Mega Man Zero: Mass Cyber-Elf Killing
Mega Man has never had a drought of spin-offs to play around with, and the Game Boy Advance was quite possibly the most lucrative time to be a fan. Not only is there the fantastic Mega Man Battle Network series, spanning six titles (we’ll get there soon! I’m just waiting for the re-release!)There was the Mega Man Zero series, a subseries of the brilliant Mega Man Zero series, which in itself was a subseries of Mega Man. As compared to the more RPG-like Battle Network, Zero was more or less the handheld version of the core Mega Man experience. Despite retaining the hard-as-nails core of the early titles, Mega Man Zero technical beauty and more mission-based gameplay sets it apart from its predecessors - even if its systems aren’t quite as satisfying as one could hope.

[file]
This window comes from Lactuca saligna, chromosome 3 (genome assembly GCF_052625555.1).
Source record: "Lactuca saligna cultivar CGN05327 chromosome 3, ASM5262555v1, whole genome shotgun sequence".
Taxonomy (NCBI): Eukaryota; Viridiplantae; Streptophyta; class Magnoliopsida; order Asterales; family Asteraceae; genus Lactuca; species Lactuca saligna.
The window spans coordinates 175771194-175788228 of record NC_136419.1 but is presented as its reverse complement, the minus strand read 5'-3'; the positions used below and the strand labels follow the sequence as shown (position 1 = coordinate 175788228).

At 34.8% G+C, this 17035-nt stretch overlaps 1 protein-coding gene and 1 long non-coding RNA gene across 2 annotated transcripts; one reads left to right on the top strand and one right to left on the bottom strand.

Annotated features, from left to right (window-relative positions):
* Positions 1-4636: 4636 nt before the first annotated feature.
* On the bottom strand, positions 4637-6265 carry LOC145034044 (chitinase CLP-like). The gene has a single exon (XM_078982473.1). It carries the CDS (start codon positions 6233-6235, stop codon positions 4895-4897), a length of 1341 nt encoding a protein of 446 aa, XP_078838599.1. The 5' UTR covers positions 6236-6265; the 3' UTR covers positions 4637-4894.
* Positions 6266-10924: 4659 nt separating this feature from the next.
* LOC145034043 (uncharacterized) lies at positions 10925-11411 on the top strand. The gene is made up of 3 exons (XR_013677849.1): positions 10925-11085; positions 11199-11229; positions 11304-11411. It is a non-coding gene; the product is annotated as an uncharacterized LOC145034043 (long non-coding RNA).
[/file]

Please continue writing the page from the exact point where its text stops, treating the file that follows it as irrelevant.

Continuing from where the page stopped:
My history with Mega Man is pretty limited, truth be told. I played the original two back in 2011, as part of a ploy to impress a girl (we’ve been together more than a decade now), and somehow I managed to beat them - probably thanks to save states and whatnot. I also played the hell out of Mega Man X, who’s edgier and greater ‘wow’ factor won me over. But that was a long, long time ago, and outside of occasionally messing around, my time with Mega Man is sparse. But, as someone who read far, far too much Bob and George back in the day, it’s a franchise I want to experience quite a bit more of and so, naturally, it wouldn’t be too long until The Game Boy Abyss sinks it’s claws in one of these series.